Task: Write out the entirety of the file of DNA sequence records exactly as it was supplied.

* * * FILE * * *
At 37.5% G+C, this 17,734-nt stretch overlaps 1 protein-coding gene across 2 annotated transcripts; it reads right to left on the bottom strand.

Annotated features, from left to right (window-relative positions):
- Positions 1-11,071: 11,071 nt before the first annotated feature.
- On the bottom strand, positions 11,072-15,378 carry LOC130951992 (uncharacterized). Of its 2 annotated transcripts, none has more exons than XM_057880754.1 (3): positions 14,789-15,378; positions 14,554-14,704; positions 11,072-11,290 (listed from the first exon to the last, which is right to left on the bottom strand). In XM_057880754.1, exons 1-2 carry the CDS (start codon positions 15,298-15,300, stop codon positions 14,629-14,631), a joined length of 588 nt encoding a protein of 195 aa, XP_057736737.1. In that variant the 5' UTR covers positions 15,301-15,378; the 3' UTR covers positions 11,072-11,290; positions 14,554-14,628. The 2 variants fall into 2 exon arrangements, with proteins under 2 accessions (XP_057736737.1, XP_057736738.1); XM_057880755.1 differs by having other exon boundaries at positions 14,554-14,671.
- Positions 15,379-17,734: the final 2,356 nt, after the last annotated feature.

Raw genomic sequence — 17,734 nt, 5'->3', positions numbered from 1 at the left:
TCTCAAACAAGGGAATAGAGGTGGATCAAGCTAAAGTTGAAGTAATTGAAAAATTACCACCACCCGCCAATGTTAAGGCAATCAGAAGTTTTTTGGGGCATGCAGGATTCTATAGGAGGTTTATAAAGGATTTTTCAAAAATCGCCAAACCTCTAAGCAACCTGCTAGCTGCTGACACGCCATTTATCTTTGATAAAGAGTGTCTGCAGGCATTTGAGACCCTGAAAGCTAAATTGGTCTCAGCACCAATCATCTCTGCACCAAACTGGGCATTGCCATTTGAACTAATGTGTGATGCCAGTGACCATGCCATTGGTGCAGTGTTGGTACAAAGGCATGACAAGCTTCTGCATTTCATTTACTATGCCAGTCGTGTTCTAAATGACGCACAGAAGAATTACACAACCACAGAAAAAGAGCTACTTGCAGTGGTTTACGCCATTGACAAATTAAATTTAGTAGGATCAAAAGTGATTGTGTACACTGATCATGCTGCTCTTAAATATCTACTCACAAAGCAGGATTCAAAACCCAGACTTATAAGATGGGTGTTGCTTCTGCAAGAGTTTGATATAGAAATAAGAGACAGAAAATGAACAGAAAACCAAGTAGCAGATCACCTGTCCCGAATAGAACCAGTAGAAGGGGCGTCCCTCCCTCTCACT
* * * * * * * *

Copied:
At 37.5% G+C, this 17,734-nt stretch overlaps 1 protein-coding gene across 2 annotated transcripts; it reads right to left on the bottom strand.

Annotated features, from left to right (window-relative positions):
- Positions 1-11,071: 11,071 nt before the first annotated feature.
- On the bottom strand, positions 11,072-15,378 carry LOC130951992 (uncharacterized). Of its 2 annotated transcripts, none has more exons than XM_057880754.1 (3): positions 14,789-15,378; positions 14,554-14,704; positions 11,072-11,290 (listed from the first exon to the last, which is right to left on the bottom strand). In XM_057880754.1, exons 1-2 carry the CDS (start codon positions 15,298-15,300, stop codon positions 14,629-14,631), a joined length of 588 nt encoding a protein of 195 aa, XP_057736737.1. In that variant the 5' UTR covers positions 15,301-15,378; the 3' UTR covers positions 11,072-11,290; positions 14,554-14,628. The 2 variants fall into 2 exon arrangements, with proteins under 2 accessions (XP_057736737.1, XP_057736738.1); XM_057880755.1 differs by having other exon boundaries at positions 14,554-14,671.
- Positions 15,379-17,734: the final 2,356 nt, after the last annotated feature.

Raw genomic sequence — 17,734 nt, 5'->3', positions numbered from 1 at the left:
TCTCAAACAAGGGAATAGAGGTGGATCAAGCTAAAGTTGAAGTAATTGAAAAATTACCACCACCCGCCAATGTTAAGGCAATCAGAAGTTTTTTGGGGCATGCAGGATTCTATAGGAGGTTTATAAAGGATTTTTCAAAAATCGCCAAACCTCTAAGCAACCTGCTAGCTGCTGACACGCCATTTATCTTTGATAAAGAGTGTCTGCAGGCATTTGAGACCCTGAAAGCTAAATTGGTCTCAGCACCAATCATCTCTGCACCAAACTGGGCATTGCCATTTGAACTAATGTGTGATGCCAGTGACCATGCCATTGGTGCAGTGTTGGTACAAAGGCATGACAAGCTTCTGCATTTCATTTACTATGCCAGTCGTGTTCTAAATGACGCACAGAAGAATTACACAACCACAGAAAAAGAGCTACTTGCAGTGGTTTACGCCATTGACAAATTAAATTTAGTAGGATCAAAAGTGATTGTGTACACTGATCATGCTGCTCTTAAATATCTACTCACAAAGCAGGATTCAAAACCCAGACTTATAAGATGGGTGTTGCTTCTGCAAGAGTTTGATATAGAAATAAGAGACAGAAAATGAACAGAAAACCAAGTAGCAGATCACCTGTCCCGAATAGAACCAGTAGAAGGGGCGTCCCTCCCTCTCACT